Jimmy Stroud has been tending to this same yard for 37 years. He’s been at the same bank even longer. Along with his checking account, Jimmy opened a money market savings account several years ago.
“Probably five, six, seven years. I don’t know it’s been a long time,” said Jimmy. “I can’t even remember.”
Jimmy forgot he had the account until he went to deposit more money into it this year. He says without warning, the account went dormant, costing him $10 a month for more than a year.
“So for that year they charged $120 for that $5,000,” said Jimmy.
Banking experts say generally banks will send you a notice to give you a chance to make your account active again. Otherwise, it goes dormant, which often includes a monthly fee.
After five years of no activity, by law, banks have to turn over your money to the state.
“Banks will usually try to find the person and get them their money back. But after five years and they can’t find them, then the property comes to the state where we hold it in the unclaimed property program for as long as the unclaimed property exists,” said Alex Stroman with the South Carolina Office of State Treasurer.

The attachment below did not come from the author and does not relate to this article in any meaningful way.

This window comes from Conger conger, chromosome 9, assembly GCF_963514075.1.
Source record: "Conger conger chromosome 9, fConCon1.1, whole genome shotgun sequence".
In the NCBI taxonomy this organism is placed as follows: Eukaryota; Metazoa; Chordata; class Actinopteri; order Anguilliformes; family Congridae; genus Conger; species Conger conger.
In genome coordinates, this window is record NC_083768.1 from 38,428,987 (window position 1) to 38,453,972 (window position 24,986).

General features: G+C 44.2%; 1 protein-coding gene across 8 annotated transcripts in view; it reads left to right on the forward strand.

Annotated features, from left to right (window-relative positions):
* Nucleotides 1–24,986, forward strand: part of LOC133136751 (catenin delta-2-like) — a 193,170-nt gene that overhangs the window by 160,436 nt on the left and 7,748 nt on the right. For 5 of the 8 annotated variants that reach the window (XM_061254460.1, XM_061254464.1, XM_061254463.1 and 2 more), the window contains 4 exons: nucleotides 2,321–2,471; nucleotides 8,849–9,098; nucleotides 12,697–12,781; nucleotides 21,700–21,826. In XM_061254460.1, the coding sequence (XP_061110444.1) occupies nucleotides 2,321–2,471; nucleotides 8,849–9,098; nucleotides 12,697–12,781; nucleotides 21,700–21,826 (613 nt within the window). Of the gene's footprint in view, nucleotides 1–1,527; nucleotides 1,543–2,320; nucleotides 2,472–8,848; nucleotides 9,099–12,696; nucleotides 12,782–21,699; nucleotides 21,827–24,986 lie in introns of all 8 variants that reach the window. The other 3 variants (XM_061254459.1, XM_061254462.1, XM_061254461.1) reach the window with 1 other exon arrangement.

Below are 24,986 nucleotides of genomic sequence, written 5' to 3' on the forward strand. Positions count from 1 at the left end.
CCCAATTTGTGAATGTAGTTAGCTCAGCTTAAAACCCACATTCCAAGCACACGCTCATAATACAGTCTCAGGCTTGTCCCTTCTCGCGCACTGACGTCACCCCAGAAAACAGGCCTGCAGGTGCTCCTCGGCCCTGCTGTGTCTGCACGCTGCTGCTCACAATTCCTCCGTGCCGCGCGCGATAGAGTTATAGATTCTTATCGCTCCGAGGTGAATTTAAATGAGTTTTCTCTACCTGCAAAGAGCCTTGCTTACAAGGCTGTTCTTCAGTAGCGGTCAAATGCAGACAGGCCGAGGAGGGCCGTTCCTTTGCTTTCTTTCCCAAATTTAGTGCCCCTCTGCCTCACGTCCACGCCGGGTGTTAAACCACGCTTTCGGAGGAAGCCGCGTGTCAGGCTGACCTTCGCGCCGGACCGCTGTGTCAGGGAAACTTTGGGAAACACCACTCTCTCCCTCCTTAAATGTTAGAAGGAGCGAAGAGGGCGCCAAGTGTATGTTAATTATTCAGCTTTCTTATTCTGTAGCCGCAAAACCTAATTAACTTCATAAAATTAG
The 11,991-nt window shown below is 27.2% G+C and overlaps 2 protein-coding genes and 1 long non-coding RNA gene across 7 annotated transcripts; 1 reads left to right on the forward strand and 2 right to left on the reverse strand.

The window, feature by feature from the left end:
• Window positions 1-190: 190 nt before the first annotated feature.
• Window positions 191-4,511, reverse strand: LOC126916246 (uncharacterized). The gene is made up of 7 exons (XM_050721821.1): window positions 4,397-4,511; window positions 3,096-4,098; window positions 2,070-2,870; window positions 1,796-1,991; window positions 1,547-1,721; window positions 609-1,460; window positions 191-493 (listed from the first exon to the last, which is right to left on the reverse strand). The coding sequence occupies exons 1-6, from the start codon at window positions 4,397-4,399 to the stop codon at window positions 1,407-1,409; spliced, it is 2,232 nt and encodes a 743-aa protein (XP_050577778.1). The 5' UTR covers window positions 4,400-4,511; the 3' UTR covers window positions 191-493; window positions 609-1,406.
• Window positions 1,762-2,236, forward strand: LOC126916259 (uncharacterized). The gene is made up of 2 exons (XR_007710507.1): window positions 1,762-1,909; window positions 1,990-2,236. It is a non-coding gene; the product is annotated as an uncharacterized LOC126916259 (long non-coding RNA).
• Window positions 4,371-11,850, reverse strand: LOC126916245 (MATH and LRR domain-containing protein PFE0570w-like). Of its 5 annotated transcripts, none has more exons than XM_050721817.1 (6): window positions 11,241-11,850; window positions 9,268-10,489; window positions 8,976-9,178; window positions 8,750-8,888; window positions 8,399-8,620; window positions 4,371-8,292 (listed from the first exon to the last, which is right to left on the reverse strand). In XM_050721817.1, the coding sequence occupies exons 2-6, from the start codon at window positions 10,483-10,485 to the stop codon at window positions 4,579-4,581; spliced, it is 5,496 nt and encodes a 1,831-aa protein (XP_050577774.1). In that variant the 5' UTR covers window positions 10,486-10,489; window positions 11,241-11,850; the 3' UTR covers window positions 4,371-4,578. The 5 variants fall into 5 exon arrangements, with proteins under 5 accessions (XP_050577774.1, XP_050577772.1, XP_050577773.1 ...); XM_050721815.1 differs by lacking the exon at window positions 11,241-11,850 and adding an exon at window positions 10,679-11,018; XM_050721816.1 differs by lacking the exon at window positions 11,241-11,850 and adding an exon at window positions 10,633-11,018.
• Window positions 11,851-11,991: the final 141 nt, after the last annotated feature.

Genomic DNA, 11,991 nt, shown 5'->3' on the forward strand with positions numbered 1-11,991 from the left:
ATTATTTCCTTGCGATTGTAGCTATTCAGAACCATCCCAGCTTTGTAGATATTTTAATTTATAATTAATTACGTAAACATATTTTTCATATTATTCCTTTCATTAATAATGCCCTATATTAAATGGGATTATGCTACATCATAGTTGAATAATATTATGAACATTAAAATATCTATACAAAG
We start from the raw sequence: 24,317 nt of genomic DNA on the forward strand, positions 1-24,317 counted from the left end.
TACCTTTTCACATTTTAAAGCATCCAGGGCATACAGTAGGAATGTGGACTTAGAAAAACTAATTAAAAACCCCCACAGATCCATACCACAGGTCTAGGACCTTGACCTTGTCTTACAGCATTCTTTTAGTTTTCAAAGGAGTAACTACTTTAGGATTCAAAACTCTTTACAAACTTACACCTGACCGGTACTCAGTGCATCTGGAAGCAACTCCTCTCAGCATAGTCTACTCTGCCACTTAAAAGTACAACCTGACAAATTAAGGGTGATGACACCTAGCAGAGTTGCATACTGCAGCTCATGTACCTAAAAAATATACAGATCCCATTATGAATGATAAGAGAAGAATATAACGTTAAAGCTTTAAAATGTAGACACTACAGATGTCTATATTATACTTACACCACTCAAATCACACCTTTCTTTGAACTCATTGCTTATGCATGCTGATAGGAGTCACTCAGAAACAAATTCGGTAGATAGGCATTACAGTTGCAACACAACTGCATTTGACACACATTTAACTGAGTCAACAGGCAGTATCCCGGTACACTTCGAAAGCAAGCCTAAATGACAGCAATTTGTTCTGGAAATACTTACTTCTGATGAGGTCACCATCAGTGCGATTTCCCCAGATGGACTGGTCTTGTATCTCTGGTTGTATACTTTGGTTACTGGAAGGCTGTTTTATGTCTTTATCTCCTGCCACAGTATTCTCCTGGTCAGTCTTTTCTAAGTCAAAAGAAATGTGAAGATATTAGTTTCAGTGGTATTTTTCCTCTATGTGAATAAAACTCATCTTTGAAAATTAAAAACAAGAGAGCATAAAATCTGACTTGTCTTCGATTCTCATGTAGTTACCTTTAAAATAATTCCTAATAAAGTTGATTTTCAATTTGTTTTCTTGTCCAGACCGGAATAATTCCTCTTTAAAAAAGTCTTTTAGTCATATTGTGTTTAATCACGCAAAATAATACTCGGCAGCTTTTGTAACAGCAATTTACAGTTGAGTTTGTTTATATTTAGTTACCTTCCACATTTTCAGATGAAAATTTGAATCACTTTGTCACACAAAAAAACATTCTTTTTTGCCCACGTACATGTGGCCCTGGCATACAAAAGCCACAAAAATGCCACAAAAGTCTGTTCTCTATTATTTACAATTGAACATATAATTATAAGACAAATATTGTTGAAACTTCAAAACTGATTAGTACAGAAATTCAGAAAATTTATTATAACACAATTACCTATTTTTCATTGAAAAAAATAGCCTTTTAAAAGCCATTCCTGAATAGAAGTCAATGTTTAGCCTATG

Stroman says money from dormant bank accounts makes up a large part of the Unclaimed Property Program which now stands at $418 million.
Jimmy isn’t taking any chances and already has plans to keep his money active.
“I cashed it out right at that time,” said Jimmy. “We may take a cruise with it.”
Banking experts say a name change, address change or death are common causes of dormant accounts.
To avoid it, review your bank accounts on a regular basis. And check your bank’s policy on dormant accounts. If needed, create account activity with automatic transfers or scheduled payments.
And keep your contact information up to date with your bank.
The easiest way to check if you’re owed any money from the state is online. You can search for your name, your family member’s or a business name.